Malignant hepatic tumors: changes on MRI after hepatic arterial chemoembolization--preliminary findings.
Semelka RC. Worawattanakul S. Mauro MA. Bernard SA. Cance WG.
Department of Radiology, University of North Carolina at Chapel Hill, 27599-7510, USA.
This study describes the MR appearances of malignant hypervascular liver lesions pre- and post-hepatic-arterial chemoembolization, with correlation to serial imaging and clinical responses. Eight patients with malignant hypervascular liver lesions underwent pretreatment and posttreatment MR examination on a 1.5-T MR imager. MR sequences included T1-weighted spoiled gradient echo (SGE), T2-weighted fat-suppressed spin echo or turbo spin echo, and dynamic gadolinium-enhanced SGE images. All patients underwent pretreatment, initial posttreatment, and subsequent posttreatment MR studies. The histology of primary tumors included various types of hepatocellular carcinoma (HCC) (four patients: fibrolamellar HCC [one patient], HCC [two patients], mixed HCC/cholangiocarcinoma [one patient]) and liver metastases (four patients: untyped islet cell tumor [two patients], gastrinoma [one patient], carcinoid [one patient]). Response to chemoembolization was determined by three assessments: MR response, serial imaging response, and clinical response. The appearance of MR response to chemoembolization was determined based on the correlation with clinical and serial imaging response. The MR response of lesions that showed good clinical response included: increase in signal intensity on T1-weighted images (three patients), decrease in signal intensity on T2-weighted images (three patients), and negligible or minimal enhancement on immediate postgadolinium images (four patients) after chemoembolization. The most marked change in lesion appearance was observed in lesions < or = 1 cm, which had intense homogeneous enhancement on pretreatment MR studies and negligible enhancement on initial posttreatment MR examinations. MR response of lesions that showed moderate clinical response demonstrated a variety of lesion appearances from substantial change to minimal change. MR response of lesions that showed poor clinical response demonstrated no change in lesion appearances compared with the pretreatment MR study. Our results demonstrated change in appearance of liver lesions between pre- and post-hepatic-arterial chemoembolization MR studies. MR response correlated with response determined by serial imaging studies and clinical findings.
Evaluation of 3D image registration as applied to MR-guided thermal treatment of liver cancer.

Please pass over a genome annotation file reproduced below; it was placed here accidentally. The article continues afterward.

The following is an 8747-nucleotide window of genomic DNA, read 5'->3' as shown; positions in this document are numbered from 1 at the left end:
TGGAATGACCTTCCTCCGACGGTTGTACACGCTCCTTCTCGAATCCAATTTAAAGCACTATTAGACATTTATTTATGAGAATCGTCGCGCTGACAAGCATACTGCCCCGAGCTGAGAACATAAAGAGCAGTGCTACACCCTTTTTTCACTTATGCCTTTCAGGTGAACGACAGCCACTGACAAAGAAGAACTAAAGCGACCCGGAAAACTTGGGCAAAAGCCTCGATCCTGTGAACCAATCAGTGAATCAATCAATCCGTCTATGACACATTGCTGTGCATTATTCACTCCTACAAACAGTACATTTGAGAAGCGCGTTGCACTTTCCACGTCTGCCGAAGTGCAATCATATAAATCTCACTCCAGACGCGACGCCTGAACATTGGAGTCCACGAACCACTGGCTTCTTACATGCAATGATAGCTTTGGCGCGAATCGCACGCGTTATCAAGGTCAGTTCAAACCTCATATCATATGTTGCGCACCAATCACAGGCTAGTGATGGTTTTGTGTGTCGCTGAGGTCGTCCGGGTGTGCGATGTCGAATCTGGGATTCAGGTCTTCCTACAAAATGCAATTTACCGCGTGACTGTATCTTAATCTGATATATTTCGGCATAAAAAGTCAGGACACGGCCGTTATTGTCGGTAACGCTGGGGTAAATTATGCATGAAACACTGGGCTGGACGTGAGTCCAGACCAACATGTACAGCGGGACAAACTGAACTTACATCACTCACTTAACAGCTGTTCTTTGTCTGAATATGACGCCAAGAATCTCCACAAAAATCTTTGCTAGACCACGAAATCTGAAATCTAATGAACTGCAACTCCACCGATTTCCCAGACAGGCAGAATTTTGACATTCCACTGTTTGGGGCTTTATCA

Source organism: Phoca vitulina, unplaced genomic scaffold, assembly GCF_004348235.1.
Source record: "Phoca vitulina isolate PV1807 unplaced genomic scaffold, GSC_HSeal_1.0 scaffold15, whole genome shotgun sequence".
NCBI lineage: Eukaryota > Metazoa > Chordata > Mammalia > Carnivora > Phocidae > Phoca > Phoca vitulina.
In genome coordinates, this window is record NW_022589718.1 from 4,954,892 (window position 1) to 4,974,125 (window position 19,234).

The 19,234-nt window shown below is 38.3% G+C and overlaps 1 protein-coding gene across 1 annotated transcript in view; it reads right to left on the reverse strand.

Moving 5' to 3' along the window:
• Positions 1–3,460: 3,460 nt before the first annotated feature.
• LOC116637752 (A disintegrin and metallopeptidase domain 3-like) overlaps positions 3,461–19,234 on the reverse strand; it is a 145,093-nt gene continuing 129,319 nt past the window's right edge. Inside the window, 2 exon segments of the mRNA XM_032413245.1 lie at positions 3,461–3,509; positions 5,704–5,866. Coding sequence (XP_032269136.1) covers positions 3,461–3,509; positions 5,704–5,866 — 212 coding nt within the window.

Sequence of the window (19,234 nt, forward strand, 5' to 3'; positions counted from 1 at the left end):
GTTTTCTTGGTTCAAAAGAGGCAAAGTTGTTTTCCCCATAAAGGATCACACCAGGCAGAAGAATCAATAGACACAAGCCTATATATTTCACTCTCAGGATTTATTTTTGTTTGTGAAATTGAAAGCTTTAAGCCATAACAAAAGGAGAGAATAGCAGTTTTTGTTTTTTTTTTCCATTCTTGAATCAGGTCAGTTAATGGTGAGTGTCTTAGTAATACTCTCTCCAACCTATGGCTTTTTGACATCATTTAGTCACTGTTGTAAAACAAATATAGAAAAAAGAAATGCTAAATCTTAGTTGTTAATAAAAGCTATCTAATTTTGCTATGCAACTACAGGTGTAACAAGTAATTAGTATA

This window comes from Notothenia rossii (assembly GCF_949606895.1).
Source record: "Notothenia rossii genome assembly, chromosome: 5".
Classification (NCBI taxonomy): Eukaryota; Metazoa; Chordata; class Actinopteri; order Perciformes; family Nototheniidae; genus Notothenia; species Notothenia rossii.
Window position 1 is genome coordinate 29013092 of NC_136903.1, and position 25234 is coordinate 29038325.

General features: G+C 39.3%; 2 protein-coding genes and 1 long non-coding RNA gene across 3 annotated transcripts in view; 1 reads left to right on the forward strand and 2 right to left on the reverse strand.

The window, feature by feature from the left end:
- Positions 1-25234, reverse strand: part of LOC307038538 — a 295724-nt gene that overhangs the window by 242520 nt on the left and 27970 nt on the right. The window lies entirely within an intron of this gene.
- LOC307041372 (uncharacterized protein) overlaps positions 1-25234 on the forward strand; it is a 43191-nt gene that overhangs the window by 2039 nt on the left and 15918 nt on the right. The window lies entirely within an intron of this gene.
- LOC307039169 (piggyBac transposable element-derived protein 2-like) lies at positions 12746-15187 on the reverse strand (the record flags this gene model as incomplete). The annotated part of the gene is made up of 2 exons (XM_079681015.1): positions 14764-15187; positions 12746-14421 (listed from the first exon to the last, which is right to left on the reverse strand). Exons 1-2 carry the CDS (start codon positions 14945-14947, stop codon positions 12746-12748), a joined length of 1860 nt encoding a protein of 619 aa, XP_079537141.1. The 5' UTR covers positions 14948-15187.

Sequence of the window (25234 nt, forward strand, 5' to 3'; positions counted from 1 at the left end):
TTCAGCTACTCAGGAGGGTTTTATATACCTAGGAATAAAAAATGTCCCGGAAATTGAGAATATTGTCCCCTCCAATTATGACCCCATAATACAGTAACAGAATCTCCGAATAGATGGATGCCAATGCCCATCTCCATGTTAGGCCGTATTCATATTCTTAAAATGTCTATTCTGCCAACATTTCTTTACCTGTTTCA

Wilson DL. Carrillo A. Zheng L. Genc A. Duerk JL. Lewin JS.
Department of Biomedical Engineering, Case Western Reserve University, Cleveland, OH 44106, USA. firstname.lastname@example.org
There are many potential applications of three-dimensional (3D) image registration in MR-guided radiofrequency (RF) thermal ablation of tumors. For example, after registration of image volumes obtained before and after thermal ablation, a variety of quantitative and visual assessments of therapy were performed. For liver tumors, the accuracy of rigid body, manual registration on 19 pairs of image volumes was evaluated, almost all of which were obtained during thermal treatment sessions. Registration error was estimated as a distance between anatomical landmarks, including both internal vascular structures as well as the surface of the liver. Over all image pairs and throughout a large portion of the liver, the registration error was 3.1 mm (mean + 1 SD). From the bottom to the top of the liver, error increased on the order of 13%, probably because of liver motion and deformation resulting from respiration. Although probably insufficient for blind guidance of therapy, registration accuracy was undoubtedly sufficient for interesting applications in the planning, assessment, and optimization of interventional MR-guided thermal treatment of liver tumors.
Preliminary clinical experience with laser-induced interstitial thermotherapy in patients with hepatocellular carcinoma.
Bremer C. Allkemper T. Menzel J. Sulkowski U. Rummeny E. Reimer P.
Institute for Clinical Radiology, Westfaelische Wilhelms University, Meunster, Germany. email@example.com
The purpose of this preliminary study was to evaluate whether laser-induced interstitial thermotherapy (LITT) may be used for palliative treatment of localized hepatocellular carcinomas (HCC). We applied LITT to two patients suffering from unresectable localized hepatocellular carcinomas of different sizes (2.5 and 4 cm). LITT was performed with an Nd:YAG laser (1,064 nm) at 5 W laser power (15-20 minutes). Thermometry during LITT was performed by MRI using a temperature-sensitive T1-weighted fast low-angle shot (FLASH) sequence. Follow-up for local tumor control was performed by MRI and ultrasound. LITT was well tolerated and no adverse events occurred during or after LITT; no secondary liver lesions were seen in the follow-up (11 or 12 months, respectively). Only minimal tumor growth was observed in the larger HCC (from 4 to 5 cm), whereas the smaller HCC remained unchanged in size during 11 months of follow-up. We conclude that LITT might be an effective minimally invasive palliative treatment option for patients with small unresectable HCC.